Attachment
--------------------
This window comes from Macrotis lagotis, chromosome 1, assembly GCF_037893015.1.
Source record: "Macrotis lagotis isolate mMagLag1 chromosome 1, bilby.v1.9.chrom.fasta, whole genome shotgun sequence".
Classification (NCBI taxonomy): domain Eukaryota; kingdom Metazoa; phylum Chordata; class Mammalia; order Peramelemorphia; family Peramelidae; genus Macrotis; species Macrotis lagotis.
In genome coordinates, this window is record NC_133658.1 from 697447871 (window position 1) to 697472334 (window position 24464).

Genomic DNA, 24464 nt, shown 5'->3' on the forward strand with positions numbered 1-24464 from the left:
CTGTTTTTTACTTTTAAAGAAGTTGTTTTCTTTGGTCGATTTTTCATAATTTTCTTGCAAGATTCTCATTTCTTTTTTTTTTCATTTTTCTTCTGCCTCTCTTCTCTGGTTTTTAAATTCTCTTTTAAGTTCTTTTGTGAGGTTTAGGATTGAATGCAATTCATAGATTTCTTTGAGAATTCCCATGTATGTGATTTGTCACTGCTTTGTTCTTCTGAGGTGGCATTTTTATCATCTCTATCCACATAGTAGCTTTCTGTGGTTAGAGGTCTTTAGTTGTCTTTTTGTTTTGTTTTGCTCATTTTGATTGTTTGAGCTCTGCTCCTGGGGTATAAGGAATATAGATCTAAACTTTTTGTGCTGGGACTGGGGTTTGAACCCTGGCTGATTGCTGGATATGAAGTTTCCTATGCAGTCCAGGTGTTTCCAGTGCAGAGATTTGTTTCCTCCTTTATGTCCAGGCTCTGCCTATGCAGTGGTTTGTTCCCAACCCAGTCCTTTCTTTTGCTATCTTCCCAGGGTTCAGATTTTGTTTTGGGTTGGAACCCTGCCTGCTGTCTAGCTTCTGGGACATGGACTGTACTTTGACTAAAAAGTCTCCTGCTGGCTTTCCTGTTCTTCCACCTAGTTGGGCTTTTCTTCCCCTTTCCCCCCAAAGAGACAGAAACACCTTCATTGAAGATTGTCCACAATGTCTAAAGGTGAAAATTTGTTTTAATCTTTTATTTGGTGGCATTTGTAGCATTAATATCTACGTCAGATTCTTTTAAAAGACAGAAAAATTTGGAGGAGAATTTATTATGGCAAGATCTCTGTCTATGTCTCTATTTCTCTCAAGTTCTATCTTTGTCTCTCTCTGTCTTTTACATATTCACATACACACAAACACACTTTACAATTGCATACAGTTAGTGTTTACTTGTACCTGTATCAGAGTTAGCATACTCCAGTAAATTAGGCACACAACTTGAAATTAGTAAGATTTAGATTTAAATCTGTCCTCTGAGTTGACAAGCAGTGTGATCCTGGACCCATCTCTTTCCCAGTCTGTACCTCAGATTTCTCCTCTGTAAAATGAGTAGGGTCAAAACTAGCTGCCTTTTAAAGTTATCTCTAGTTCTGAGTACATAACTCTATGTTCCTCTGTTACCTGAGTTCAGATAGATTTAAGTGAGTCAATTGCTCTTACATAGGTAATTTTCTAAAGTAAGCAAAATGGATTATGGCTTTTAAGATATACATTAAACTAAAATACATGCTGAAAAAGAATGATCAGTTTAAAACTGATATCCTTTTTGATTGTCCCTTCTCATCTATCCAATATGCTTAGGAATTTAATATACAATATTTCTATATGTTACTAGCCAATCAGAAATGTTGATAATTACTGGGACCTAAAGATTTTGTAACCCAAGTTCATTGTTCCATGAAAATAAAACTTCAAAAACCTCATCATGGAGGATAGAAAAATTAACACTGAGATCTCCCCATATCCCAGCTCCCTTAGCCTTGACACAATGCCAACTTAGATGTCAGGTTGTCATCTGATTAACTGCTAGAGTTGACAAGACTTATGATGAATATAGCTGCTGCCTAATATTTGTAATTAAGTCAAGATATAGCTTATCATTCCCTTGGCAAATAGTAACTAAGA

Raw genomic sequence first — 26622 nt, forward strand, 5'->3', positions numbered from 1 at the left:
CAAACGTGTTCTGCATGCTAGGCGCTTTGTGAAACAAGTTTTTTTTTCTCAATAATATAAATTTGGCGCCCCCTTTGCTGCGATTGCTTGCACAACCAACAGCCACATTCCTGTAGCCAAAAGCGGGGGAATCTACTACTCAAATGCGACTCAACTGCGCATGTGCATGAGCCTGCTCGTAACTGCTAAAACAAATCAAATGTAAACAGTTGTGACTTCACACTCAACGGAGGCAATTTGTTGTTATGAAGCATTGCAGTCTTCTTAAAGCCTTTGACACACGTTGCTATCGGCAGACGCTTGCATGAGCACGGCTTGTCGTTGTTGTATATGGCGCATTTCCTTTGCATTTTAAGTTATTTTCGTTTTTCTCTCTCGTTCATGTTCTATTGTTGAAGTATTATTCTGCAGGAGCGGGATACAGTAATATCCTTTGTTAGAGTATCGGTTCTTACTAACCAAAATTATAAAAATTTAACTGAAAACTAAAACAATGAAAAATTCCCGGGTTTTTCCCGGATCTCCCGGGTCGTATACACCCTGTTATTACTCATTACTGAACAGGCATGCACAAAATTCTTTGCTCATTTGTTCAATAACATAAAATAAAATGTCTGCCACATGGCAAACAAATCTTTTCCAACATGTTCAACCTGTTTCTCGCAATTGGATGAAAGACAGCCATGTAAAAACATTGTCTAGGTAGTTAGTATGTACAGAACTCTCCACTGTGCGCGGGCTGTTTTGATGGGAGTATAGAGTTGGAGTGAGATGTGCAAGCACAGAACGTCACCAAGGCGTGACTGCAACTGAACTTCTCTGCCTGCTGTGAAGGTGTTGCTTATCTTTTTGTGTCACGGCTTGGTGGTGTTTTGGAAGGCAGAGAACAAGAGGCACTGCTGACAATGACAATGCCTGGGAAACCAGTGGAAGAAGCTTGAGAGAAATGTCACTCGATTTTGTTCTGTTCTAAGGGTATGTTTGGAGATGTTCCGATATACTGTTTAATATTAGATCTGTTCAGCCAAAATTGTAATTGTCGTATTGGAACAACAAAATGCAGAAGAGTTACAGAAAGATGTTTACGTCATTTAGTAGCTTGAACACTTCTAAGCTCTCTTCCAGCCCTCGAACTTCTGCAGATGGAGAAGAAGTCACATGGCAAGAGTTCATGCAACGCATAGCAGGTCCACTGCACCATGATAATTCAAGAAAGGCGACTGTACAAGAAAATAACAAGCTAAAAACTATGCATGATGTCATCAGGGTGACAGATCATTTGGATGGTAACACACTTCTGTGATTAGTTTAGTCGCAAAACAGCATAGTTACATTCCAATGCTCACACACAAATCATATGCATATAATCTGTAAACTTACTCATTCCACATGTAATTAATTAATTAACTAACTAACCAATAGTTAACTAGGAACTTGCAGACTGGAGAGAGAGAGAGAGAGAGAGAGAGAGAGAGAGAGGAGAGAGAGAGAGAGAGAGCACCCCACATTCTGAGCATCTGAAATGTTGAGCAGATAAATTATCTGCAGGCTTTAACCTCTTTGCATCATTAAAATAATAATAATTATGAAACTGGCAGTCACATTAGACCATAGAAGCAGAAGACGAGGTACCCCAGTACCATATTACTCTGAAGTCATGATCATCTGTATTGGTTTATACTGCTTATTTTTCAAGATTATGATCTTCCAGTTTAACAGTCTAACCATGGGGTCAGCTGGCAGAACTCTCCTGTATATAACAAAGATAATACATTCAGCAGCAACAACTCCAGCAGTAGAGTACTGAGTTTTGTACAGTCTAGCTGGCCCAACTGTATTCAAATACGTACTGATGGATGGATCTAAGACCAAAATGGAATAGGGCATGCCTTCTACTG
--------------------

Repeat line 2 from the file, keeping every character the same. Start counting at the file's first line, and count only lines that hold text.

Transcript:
Source record: "Macrotis lagotis isolate mMagLag1 chromosome 1, bilby.v1.9.chrom.fasta, whole genome shotgun sequence".